Where’s my Child’s Special Ed Teacher?

Where’s my Child’s Special Ed Teacher?

…and aide, and speech therapist, and behavior tech and counselor and school nurse…?

Jean Murrell Adams, Esq.

We’ve all read about the current teacher shortage—especially among special education instructors. But our clients also report absentee aides, speech and occupational therapists, mental health counselors, school nurses and even bus drivers and “lunch ladies”. Schools cannot comply with IEP requirements or guarantee student safety without sufficient staff. Many children are losing ground academically, behaviorally, and socially. What can parents do to ensure their children are getting the education and services that they need and are entitled to by law?

What are parents reporting? Parents (and even some teachers) tell us that they are very concerned about the lack of trained school staff. They report overcrowded classrooms causing increased stress on teachers, more rampant and severe bullying, missed school due to lack of transportation, safety concerns—particularly for students who are nonverbal or medically fragile, improper educational placements and increasingly severe academic, behavioral, and mental health challenges—including anxiety, depression and mood disorders.

Although their IEPs require a 1:1 aide, some students are forced to share aides with the whole class or to forego help altogether. Staff report that County Office of Education Programs serving students with severe needs are being shuttered. Some schools demand that parents accept Zoom services such as speech and occupational therapy even if the child’s needs (and the IEP) require in-person services. Other schools have replaced trained, experienced special education teachers with non-credentialed, unqualified staff. (At least one school district dispatches untrained classroom aides instead of credentialed teachers for home instruction). Throughout the pandemic, parents have generally been patient and understanding. However, well into another school year, that patience is running out.

What can parents do?

  • Don’t wait—Demand!If you suspect that your child is not receiving services or supports as required by their IEP, demand to review a copy of all service provider records regarding your child. Put your demand in writing, and send it to your child’s case carrier (usually their special education/resource teacher) or the school district’s special education administrator with proof of receipt and a copy for your records. Remember, you have the right to inspect and review all education records with respect to your child’s identification, evaluation and educational placement and the provision of FAPE to your child. Send a 2nd demand letter if you don’t receive a response within 5 school days. Don’t forget to include the date on both letters.
  • Trust but verify. While you’re awaiting the school’s response to your demand letter, check the credentials of all teachers and service providers to ensure they are qualified to work with your child. Start by googling “teacher credential look-up” for your State to verify licensure and credentialing. Repeat this for all service providers. Generally, 1:1 aides and paraeducators are unlicensed and therefore may not show up on these websites.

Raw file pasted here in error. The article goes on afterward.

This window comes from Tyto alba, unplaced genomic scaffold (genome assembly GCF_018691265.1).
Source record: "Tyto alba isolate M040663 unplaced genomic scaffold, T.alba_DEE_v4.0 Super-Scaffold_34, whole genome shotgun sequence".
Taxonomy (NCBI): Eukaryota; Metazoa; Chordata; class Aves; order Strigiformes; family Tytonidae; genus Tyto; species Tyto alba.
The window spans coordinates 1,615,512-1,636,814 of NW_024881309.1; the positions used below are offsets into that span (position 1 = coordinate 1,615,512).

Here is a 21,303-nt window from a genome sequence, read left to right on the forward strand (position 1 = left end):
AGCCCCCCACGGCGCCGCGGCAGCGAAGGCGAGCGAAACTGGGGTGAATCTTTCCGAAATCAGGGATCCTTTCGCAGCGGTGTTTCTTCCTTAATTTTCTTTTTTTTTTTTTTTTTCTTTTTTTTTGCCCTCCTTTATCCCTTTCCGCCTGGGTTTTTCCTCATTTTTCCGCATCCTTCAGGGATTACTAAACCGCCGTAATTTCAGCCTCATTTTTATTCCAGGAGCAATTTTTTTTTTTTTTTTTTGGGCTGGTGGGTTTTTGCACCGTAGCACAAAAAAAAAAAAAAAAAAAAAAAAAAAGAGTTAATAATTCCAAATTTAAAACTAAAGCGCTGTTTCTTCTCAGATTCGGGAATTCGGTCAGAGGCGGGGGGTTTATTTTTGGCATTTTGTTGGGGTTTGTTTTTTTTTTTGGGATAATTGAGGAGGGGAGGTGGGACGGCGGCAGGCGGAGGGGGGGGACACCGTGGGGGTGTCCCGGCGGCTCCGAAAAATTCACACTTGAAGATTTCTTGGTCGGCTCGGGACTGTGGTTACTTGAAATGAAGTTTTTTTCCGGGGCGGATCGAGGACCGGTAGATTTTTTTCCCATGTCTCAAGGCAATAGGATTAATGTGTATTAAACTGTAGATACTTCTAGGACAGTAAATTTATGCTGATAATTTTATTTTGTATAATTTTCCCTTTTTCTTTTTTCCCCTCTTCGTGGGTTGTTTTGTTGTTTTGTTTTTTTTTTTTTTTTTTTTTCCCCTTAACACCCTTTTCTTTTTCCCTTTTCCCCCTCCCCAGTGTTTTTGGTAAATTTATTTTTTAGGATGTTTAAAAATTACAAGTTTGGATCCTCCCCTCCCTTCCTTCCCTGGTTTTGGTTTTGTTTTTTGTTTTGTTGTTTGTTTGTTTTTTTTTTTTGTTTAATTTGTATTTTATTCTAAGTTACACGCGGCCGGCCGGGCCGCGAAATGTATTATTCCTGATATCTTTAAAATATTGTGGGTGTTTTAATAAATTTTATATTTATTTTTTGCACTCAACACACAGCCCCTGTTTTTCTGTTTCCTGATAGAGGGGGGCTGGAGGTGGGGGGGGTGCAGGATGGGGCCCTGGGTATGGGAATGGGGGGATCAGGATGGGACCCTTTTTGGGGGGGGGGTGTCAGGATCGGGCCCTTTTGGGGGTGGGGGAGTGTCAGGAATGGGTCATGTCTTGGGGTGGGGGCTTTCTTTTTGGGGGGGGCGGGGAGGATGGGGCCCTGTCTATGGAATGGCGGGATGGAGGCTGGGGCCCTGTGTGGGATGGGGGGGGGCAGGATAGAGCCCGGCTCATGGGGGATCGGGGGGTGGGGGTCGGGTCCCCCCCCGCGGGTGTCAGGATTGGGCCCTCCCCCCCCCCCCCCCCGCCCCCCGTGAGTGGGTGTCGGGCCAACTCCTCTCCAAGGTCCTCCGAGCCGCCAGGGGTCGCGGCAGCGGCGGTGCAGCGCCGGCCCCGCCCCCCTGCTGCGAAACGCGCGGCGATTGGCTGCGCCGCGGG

• Site-Check.You will likely need to get finger-printed but it may be worth it to qualify as a “room” parent. This will allow you to enter the classroom on a regular basis and observe your child. If you’re unable to perform the duties of a room parent or class trip volunteer, make friends with other parents in your child’s classroom who can provide “boots on the ground” information. Request frequent updates regarding your child’s progress and prepare for and attend all parent/teacher conferences.
  • Take Control.To the extent finances permit, fund tutoring, speech, counseling, private school and other services until your child’s school complies with their special education obligations. Keep track of all expenses, including tuition, mileage, room and board and any books or equipment. Obtain independent evaluations either self-funded or at school district expense. You should notify your child’s charter school or school district if you plan to self-fund any educational or related services.
  • Focus on facts—not fear.Many parents share their “fears” that their children are not getting the placement, instruction and services that they need. Parents (for good reason) are concerned about safety in the classroom and on the bus. But as attorneys, we understand that judges will base their decisions on provable facts—not fears. Parents can gather facts by reviewing service records, checking teacher credentials, site-checking and through independent evaluations. With this data in hand, parents can file a special education compliance complaint with their State Department of Education. If the violations are severe, parents should seek legal advice from an experienced special education law firm, such as ADAMS ESQ.

As we recover from COVID-19 crisis and school closures, ADAMS ESQ’s social justice circle is continuing to fund academic screenings at no charge to qualifying children with special education needs in California and Nevada. For more information on this program, contact us today at: together@adamsesq.com or reach us toll-free at: 1-800-785-6713.  You also may want to read and repost our past blogs: “Hey!  Where’s my ESY?”,  “Forget About the Toilet Paper—Grab that IEP!”, “IEP Alerts for Parents” , “Special Education Teaching is Really Hard!”,  “The ‘FREE’ in FAPE”, Doubling-Down on Special Education and Look Before You Leap! 5 Things to Know Before Leaving Your Child at School During a Pandemic.

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